The new business of democracy: Low-profit limited liability as media reform

0 Posted by - April 18, 2009 - Blog, Policy

theartofmoneygetting1As the economic crisis widens and swallows ever more of the world’s economy, of the first to squeal (along with the car-makers) are corporate media.  Newspapers, television stations, even huge media networks like CanWest Global have been reeling under the pressure of a shrinking economy.  It seems we have a media crisis on our hands.

Putting aside, for the moment, the many ways that democratic and public interests have been betrayed by money hungry, and policy-myopic broadcasters and newspapers, what are the prospects for democracy without robust media?

“Whenever the people are well-informed,” said Thomas Jefferson, “they can be trusted with their own government.”

Without reliable sources of quality and diverse information, the foundation of a system that rests authority in its citizenry remains, well, in the dark.  An ignorant authority is probably problematic.  At least it’s worth seriously considering, as is how to respond – not to the squeals of rats as the ship sinks, but rather to the very real need to assess how to ensure that independent and effective media organizations exist long into the future.

Enter the low profit limited liability company, or L3C’s as they are known, a company incorporated to make money, but not too much money, and whose incorporating charter includes – wonder of wonders – fiduciary obligations other than maximizing profit.  The L3C is in a sense a way of organizing media in a way that recognizes that there is a public trust at work in the activities of the media, a responsibility that transcends the market, but which can co-exist alongside commercial necessities.  After all, there remains a need for media organizations to be sufficiently capitalized through non-public sources such that we can still call them independent.  (This is not to slight publicly funded media, but to acknowledge that public and private media are both essential to a healthy media system.)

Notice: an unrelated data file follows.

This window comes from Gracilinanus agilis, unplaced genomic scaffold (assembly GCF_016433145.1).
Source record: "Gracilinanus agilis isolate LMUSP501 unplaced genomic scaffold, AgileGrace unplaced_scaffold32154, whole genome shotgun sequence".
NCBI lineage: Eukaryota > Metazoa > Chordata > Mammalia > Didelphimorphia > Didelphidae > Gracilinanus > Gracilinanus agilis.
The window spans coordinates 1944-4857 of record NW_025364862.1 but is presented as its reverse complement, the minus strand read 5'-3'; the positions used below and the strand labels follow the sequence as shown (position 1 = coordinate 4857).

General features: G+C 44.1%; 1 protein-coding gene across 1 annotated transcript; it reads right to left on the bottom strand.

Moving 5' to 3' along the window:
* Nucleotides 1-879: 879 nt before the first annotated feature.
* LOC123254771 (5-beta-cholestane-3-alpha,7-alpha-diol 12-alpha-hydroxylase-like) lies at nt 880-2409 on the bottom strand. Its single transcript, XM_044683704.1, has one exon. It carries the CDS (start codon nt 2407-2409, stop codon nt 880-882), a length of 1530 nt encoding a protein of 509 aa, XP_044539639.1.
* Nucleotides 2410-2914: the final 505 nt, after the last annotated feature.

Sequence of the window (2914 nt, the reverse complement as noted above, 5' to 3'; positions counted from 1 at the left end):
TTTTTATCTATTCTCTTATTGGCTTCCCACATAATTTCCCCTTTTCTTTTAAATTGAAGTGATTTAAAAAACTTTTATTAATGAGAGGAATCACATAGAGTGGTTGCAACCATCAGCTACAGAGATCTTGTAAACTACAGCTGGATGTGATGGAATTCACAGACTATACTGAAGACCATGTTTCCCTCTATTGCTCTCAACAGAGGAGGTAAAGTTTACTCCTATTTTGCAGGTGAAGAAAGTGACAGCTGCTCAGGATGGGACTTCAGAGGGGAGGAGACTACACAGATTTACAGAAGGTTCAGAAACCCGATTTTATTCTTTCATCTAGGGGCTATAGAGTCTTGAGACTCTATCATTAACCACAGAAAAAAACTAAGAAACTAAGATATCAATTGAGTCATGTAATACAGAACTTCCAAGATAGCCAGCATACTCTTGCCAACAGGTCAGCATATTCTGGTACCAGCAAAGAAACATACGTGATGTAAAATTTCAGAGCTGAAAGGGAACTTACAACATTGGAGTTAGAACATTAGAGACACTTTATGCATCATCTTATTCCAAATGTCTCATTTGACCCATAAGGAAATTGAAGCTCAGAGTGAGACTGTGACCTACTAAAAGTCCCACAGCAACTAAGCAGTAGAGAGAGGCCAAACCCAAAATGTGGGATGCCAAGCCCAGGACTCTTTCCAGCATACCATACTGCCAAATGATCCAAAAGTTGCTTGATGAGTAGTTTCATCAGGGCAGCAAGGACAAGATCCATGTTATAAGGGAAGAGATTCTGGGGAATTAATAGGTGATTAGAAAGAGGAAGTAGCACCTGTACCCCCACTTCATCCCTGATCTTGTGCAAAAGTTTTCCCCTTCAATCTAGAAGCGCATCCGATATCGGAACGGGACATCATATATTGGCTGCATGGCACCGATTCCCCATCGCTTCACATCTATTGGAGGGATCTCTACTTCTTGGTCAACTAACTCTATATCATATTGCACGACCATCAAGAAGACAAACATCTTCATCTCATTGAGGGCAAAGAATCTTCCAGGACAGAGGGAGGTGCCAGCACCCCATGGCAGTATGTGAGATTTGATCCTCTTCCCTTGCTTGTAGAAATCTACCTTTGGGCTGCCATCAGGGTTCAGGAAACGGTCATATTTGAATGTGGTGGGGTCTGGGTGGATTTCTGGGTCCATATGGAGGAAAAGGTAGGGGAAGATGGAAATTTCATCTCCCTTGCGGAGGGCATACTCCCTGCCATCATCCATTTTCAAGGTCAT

L3C’s – which don’t currently exist in Canada – are busily transforming private markets in other jurisdictions.  There are 3,000 or so L3C’s in the UK, mostly providing healthcare, arts and sports-related services.  And in the US, Vermont has granted L3C’s legal recognition, with similar legislation being considered in Georgia, Michigan, Montana and North Carolina.

Time for new-think to get us out of the media mess we find ourselves in.

Thanks to the Tyee for bringing the story forward.  Check out Tom Barrett’s excellent article on the subject.

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